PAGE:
Being your own Valentine

With the month of love in full swing, many are focused on love they give outwardly towards friends, family members, and partners. Rarely do we gift ourselves with a Valentine’s day treat, a metaphorical hug, or words of compassion. And yet, self-love is integral in maintaining physical and mental health. Especially during cancer, when your body and mind experiences trauma and is challenged beyond the limits you knew you were capable of, self-love is paramount. And yet, self-love and self-care are all too often overlooked. While cultivating love and meaningful relationships is undoubtedly important, self-care is equally so. Here are some ways that you can be your own best Valentine throughout the month of February and beyond:

1. Do something you love

It may seem that there is little time for enjoyment amidst the everyday bustle of life, but there is always 5 minutes on a weekday to take a walk around the block, 30 minutes in the evenings to read your favorite book, or an hour on the weekend to watch your favorite show on Netflix. And if there truly is no time, perhaps taking something off of the to-do list is warranted. Make time to do something you love, no matter how big or small.

2. Focus on the present

Many of us are control freaks by nature, but as we all know, much is out of our control. Perseverating on the future and/or the past will do little to change where we are right now. However, savoring the moment will free us from shackling ourselves to what was and what could be.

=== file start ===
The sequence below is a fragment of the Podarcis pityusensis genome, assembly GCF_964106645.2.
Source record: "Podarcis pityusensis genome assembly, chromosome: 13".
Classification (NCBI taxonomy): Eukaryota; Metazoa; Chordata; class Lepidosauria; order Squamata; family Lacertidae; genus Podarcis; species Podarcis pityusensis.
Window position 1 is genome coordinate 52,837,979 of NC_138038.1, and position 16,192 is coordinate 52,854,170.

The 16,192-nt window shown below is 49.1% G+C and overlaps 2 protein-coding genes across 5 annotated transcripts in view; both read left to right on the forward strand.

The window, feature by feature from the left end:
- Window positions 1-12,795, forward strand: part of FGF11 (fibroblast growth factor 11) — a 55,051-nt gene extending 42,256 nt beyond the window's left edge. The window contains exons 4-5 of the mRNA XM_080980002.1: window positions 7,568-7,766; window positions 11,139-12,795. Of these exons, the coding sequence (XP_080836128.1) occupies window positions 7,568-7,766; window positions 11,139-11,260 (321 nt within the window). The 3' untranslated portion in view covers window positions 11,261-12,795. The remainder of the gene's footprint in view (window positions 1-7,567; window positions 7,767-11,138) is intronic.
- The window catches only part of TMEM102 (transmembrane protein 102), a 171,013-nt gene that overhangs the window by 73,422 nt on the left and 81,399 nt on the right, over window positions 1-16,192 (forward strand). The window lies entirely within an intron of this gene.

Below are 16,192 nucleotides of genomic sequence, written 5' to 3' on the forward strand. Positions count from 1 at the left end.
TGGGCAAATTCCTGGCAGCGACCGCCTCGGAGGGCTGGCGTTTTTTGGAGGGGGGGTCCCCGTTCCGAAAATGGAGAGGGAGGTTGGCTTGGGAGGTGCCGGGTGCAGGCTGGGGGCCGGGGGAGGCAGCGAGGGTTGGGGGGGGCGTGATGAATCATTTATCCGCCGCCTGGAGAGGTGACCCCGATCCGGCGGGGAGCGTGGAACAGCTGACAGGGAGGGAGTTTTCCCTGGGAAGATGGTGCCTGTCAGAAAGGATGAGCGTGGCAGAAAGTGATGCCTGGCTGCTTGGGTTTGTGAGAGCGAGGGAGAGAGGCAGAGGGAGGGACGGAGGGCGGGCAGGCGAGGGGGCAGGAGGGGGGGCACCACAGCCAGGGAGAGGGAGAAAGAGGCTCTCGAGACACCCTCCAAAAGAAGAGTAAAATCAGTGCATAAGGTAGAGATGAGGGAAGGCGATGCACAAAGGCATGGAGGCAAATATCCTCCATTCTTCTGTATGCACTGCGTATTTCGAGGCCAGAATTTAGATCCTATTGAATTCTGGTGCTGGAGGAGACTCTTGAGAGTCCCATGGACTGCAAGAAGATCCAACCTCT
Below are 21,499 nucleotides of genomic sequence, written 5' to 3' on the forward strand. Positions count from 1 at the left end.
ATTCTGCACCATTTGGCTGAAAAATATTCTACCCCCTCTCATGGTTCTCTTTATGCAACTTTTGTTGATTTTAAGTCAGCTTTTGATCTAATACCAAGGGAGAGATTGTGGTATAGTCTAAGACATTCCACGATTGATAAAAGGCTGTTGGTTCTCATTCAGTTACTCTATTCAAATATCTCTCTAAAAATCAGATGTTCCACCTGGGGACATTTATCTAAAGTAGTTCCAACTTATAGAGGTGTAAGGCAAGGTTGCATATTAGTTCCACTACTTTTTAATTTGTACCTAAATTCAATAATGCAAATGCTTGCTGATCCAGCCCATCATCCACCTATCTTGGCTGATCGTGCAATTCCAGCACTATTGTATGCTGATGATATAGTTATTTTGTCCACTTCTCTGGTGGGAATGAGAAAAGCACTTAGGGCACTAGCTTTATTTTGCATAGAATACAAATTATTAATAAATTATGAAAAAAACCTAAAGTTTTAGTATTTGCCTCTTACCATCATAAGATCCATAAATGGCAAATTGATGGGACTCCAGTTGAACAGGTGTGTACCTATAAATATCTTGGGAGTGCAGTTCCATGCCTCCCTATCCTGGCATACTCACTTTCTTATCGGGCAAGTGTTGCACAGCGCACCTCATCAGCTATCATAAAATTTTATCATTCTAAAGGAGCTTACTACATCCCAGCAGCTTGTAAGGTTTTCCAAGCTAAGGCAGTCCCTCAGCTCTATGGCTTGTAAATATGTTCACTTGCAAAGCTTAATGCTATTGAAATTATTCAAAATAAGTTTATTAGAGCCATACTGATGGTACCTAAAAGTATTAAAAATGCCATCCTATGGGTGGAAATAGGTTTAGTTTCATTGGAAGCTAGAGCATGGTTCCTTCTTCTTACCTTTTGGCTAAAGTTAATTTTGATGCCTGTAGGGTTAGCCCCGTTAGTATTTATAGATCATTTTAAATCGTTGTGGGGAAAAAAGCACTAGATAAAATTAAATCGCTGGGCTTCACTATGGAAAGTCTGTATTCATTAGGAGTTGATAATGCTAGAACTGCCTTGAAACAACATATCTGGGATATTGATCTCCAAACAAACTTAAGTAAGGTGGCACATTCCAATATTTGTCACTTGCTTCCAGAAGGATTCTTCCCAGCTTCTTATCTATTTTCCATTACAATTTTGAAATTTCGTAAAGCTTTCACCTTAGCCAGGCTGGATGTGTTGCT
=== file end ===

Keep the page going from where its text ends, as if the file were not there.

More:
3. Unplug

We live in a world that is full of near-constant stimulation: social media, work demands, family obligations, never-ending traffic… the list goes on. Meaning that it becomes even more important to take a step outside of the business of it all. That may look like meditating for a few minutes at your work desk, limiting use of technology during certain hours, or creating work/life boundaries so that your professional obligations don’t impede upon your home life.

4. Exercise

The benefits of exercise are indisputable. Integrate exercise into your life in meaningful ways: if you enjoy biking, bike. If you enjoy dancing, go do a Zumba class. If you enjoy hiking, check out a new trail. Even though the idea of exercise may trigger feelings of resistance, fear, and ambivalence, give it a try and work at your speed. Following the workout, all of your feel-good hormones will spike and give your physical and emotional being a much-needed boost.

5. Check In

Rarely do we pause to ask ourselves how we are really feeling (see distractions/ lack of time theory alluded to in item 3). As such, we can be detached from our emotional state. Further, we often “push through” to evade or “get over” difficult emotions. But part of self-love is loving ourselves in any feeling state; the good, the bad, and the ugly. Be genuine in your feelings of sadness, happiness, fear, excitement, and love; embracing those emotions completely and without judgment. When we give ourselves permission to feel fully, we are practicing love for ourselves in one of the deepest, most intimate ways possible.

So treat yourself to some chocolate, a heart-shaped card, and a little self-love this month, Valentine. You’ll be happy you did.